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Lawrence 'Clark' Grim (1843-1903)

 

Lawrence "Clark" Grim was born on Sept. 24, 1843 near Waynesburg, Greene County, PA, the son of Harvey and Permelia (Headley) Grim.

He was a farmer, living at Bristoria, Greene County, and a veteran of the Civil War. Married three times, he sired at least a dozen children, with his eldest and youngest some 32 years apart in age. 

 

Physician's sketch of Clark's head injury

At the age of 16, in about 1859, Clark suffered a serious head injury in a farming accident in Jackson Township which plagued him the rest of his life. In his own words, written many years later: 

I was hauling wood with a sled and oxen. The oxen run off and pitched me off in front between the oxen and they drug the sled over my head. The sled was heavy loaded and my head was badly injured. I have never recovered since. I have a pain and heavy aching in my head, especially towards the back. This is much worse in warm weather.

When he was 20 years of age, Clark stood 5 feet, 9 inches tall, with a fair complexion, grey eyes and dark hair.

 

~ Civil War Service ~

 

Clark named in the history of the 18th PA Cavalry

During the Civil War, Clark and his father both served in the U.S. armed forces. His father joined first, in the fall of 1861, as a member of the 1st West Virginia Cavalry. Clark waited several years, and on Sept. 3, 1864, went to Jefferson, Greene County to enlist as a private in the 18th Pennsylvania Cavalry, Company G, otherwise known as the 163rd Volunteers. 

Clark served in the army for nine and a half months. During that time, from Dec. 9, 1864 to Jan. 20, 1865, he left the regiment to receive medical treatment for typhoid fever. He received a discharge on June 12, 1865 at Cumberland, MD. In 1909, when the official regimental chronicle was published under the title History of the Eighteenth Regiment of Cavalry, Pennsylvania Volunteers, authored by Theophilus Francis Rodenbough and Thomas J. Grier, he was named on page 237.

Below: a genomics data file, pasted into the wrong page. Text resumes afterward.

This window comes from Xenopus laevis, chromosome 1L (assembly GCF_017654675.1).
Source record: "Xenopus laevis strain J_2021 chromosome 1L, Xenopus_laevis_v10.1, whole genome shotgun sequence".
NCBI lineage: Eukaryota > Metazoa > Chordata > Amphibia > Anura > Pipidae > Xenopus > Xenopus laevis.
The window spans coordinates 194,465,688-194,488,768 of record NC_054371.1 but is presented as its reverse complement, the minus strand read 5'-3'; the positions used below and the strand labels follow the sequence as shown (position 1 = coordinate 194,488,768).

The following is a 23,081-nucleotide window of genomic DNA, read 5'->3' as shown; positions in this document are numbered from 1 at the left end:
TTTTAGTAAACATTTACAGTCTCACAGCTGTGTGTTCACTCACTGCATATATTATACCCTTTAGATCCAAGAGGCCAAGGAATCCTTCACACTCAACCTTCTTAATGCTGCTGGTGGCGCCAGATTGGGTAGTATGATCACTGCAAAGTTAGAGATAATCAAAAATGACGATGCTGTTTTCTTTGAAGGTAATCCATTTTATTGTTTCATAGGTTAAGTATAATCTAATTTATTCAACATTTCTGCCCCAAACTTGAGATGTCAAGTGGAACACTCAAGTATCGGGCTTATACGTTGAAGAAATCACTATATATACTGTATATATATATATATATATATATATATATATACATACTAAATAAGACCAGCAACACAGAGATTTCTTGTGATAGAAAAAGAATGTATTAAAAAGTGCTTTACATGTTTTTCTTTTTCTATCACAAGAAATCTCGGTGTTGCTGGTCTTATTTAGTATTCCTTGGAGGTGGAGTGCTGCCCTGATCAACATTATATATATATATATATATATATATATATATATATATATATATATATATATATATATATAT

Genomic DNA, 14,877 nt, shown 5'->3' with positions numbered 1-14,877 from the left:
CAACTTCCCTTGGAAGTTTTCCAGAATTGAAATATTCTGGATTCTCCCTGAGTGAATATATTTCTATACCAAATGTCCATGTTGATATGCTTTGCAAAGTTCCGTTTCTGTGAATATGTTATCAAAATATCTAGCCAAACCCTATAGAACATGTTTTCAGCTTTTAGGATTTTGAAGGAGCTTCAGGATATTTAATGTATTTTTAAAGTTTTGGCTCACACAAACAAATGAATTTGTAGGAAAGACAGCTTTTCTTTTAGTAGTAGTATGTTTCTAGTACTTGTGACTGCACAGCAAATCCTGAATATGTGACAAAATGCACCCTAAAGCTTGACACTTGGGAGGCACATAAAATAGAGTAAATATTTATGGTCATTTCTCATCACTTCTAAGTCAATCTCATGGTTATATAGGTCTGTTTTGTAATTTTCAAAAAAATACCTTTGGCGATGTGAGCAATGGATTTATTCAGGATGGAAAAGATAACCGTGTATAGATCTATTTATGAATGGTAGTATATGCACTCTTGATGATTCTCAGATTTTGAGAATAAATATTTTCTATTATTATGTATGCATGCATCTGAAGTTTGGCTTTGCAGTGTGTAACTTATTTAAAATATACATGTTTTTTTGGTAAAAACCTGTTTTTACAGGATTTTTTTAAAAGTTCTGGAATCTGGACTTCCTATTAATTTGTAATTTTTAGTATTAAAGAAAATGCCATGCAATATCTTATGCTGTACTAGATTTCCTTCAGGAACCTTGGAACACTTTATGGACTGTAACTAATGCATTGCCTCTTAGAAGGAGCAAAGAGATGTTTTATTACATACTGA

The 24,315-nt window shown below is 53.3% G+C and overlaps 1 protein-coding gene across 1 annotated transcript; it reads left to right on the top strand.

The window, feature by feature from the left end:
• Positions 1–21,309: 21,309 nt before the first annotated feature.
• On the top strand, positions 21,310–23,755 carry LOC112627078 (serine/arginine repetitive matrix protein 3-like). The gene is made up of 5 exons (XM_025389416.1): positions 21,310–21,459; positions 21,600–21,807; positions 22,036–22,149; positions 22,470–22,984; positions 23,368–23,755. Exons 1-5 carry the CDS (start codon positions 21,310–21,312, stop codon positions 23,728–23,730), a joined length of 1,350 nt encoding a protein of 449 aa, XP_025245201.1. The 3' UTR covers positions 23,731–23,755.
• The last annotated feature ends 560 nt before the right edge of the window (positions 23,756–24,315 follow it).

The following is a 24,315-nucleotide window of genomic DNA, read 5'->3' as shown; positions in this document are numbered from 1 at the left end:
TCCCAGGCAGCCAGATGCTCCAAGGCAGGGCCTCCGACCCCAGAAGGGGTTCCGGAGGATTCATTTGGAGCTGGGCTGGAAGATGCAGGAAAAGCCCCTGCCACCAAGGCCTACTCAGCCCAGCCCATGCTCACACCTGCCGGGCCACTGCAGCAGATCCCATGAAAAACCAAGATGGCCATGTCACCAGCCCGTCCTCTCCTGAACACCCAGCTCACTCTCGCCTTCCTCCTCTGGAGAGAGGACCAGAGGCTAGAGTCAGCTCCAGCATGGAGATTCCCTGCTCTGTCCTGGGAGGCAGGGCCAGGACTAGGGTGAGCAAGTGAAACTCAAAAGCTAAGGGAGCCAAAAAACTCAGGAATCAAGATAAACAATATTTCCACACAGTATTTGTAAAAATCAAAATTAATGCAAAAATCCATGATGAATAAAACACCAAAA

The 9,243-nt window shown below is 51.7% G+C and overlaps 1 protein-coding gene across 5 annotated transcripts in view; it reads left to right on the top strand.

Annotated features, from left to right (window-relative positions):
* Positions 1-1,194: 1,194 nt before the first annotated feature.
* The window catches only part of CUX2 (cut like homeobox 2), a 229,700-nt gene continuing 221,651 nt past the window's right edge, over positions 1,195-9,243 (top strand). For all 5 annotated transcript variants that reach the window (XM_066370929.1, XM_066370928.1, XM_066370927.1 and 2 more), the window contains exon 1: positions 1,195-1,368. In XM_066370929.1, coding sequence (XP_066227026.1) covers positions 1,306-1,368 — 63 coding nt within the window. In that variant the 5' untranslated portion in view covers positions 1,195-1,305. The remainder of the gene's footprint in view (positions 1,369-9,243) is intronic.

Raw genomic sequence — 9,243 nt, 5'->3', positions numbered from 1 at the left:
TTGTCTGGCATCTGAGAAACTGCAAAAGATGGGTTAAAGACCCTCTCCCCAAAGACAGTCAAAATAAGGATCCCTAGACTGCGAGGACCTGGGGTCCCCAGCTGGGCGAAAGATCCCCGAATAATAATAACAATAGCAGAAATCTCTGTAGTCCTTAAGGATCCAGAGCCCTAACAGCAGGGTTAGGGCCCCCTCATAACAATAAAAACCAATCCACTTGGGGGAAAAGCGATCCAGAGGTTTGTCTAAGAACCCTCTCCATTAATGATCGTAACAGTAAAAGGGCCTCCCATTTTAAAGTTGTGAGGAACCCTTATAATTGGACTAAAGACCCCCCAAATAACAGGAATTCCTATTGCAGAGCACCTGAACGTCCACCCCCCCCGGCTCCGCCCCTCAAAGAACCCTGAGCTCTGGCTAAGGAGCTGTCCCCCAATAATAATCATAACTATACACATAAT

~ First Marriage ~

His first wife was Margaret Milliken (1845-1874), a native of Delphene, Greene County. They were wed eight months after Clark's return from the army, on Feb. 27, 1866 in Greene County, when he was 23 years of age and she 21.

The Grims had these three children -- Jessie Grim, George L. Grim and John C. Grim.

One of the high points of living in rural Greene County in the years right after the Civil War was the annual Jacktown Fair. Formed in October 1866 by the Richhill Agricultural, Horticultural and Mechanical Society, the annual event quickly became what some have called a "cherished institution" in the region. It was held on land at one end of town, near where one George Ryerson had once conducted an Indian trading post. The fair included a horse trader's alley and horse racing along a quarter-mile track in the center of the grounds, at the top of the hill. "In many ways," said a history of the event, "the Jacktown Fair is unique."

 

Anniversary booklet